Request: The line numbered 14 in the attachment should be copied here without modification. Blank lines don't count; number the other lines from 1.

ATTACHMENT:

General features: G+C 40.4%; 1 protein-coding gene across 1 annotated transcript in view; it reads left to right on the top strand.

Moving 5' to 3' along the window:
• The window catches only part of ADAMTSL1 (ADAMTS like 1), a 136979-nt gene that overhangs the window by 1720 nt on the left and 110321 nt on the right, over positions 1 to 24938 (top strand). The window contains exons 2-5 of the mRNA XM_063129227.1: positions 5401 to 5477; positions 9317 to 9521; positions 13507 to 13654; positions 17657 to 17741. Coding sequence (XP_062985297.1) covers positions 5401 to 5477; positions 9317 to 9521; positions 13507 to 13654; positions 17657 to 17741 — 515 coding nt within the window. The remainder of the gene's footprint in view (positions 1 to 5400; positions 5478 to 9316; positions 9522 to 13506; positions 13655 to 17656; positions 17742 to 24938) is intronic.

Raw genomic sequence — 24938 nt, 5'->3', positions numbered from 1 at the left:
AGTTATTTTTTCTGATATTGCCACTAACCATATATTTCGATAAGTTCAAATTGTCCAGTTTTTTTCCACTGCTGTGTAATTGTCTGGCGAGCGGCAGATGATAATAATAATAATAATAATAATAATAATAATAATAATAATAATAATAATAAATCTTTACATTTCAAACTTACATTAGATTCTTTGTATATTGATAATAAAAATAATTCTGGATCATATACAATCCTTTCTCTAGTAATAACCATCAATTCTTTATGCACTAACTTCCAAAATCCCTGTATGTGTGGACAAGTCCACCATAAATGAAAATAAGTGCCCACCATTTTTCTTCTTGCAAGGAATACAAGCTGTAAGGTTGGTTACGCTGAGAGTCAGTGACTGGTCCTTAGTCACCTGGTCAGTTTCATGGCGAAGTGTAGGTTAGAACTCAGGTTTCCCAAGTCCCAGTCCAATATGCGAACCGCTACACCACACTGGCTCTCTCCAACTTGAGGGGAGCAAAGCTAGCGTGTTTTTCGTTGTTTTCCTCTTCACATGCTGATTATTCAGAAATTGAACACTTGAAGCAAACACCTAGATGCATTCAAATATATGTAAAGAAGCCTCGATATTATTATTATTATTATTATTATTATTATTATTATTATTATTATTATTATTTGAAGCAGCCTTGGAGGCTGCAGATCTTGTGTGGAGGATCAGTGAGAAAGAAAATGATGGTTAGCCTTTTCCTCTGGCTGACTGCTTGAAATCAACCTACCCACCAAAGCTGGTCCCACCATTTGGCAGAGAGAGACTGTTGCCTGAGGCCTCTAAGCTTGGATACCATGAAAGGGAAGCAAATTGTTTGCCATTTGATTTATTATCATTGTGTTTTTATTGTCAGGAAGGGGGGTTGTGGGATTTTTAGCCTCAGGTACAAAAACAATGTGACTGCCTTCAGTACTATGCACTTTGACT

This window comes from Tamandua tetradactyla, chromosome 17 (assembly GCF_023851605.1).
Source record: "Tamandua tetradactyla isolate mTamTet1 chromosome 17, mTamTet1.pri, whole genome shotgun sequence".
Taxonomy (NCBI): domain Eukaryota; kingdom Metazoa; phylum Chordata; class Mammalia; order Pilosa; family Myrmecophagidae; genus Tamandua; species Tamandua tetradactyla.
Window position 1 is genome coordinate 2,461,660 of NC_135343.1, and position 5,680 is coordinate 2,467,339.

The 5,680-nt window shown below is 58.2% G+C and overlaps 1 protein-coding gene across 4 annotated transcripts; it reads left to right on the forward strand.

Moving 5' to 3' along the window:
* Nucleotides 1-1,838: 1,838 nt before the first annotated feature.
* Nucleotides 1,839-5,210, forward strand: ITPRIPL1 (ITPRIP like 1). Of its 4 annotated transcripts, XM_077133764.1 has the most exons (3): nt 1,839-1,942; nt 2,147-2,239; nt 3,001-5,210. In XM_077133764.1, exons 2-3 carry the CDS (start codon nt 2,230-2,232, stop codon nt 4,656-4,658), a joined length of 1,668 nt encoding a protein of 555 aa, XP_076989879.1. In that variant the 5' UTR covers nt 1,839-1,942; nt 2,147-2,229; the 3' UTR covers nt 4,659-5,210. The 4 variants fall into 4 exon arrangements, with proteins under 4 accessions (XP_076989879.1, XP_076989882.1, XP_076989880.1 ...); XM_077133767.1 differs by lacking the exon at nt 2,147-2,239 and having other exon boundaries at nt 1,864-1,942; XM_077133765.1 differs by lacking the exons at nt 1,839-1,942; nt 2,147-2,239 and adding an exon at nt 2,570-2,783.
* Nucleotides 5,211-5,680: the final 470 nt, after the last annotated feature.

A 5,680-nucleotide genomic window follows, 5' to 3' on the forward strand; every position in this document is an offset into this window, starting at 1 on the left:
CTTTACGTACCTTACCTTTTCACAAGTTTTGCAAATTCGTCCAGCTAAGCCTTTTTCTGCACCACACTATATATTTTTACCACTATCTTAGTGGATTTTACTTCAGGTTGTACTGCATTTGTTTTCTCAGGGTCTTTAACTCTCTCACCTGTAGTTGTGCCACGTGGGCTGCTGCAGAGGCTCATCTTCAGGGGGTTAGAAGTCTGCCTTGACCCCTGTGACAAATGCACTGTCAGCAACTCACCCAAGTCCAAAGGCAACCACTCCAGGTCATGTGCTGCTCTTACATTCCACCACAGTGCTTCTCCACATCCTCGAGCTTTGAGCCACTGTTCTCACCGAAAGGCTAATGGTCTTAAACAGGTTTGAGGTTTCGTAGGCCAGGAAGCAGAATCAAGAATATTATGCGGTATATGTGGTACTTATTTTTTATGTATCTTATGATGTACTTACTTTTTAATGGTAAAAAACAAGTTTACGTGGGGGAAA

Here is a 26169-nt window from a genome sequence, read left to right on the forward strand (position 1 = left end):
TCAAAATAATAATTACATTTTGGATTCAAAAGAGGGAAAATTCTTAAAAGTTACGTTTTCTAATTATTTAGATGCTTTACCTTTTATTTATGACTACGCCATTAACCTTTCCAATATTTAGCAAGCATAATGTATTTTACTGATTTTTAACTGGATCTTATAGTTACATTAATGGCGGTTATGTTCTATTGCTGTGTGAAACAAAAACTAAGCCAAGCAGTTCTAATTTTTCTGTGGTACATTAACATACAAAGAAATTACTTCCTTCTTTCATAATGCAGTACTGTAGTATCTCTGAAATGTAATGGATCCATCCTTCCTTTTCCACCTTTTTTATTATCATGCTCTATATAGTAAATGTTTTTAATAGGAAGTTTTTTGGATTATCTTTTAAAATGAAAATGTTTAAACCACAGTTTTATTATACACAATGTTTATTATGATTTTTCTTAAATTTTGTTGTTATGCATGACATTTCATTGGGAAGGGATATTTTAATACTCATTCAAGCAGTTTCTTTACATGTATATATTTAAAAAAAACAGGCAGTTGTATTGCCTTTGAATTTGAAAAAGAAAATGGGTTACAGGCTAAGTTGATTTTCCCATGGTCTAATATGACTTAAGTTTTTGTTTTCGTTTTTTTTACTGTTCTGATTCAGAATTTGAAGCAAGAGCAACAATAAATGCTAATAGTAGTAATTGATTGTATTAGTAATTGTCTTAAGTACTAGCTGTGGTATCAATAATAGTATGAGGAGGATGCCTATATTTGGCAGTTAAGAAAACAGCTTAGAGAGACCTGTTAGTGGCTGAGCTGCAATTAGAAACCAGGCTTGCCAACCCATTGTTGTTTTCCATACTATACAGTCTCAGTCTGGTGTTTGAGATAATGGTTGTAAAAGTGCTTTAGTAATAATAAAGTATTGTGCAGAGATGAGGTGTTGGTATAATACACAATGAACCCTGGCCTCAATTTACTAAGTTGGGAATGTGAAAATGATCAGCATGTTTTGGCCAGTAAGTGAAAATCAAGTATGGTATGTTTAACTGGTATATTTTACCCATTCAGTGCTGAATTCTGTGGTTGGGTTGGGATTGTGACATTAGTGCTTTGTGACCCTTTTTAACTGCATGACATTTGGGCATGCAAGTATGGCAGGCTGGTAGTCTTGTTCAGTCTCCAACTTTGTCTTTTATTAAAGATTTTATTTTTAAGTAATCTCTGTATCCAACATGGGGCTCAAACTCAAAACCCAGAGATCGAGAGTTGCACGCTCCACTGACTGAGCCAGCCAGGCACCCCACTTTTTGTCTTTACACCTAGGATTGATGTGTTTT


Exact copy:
* Nucleotides 5,211-5,680: the final 470 nt, after the last annotated feature.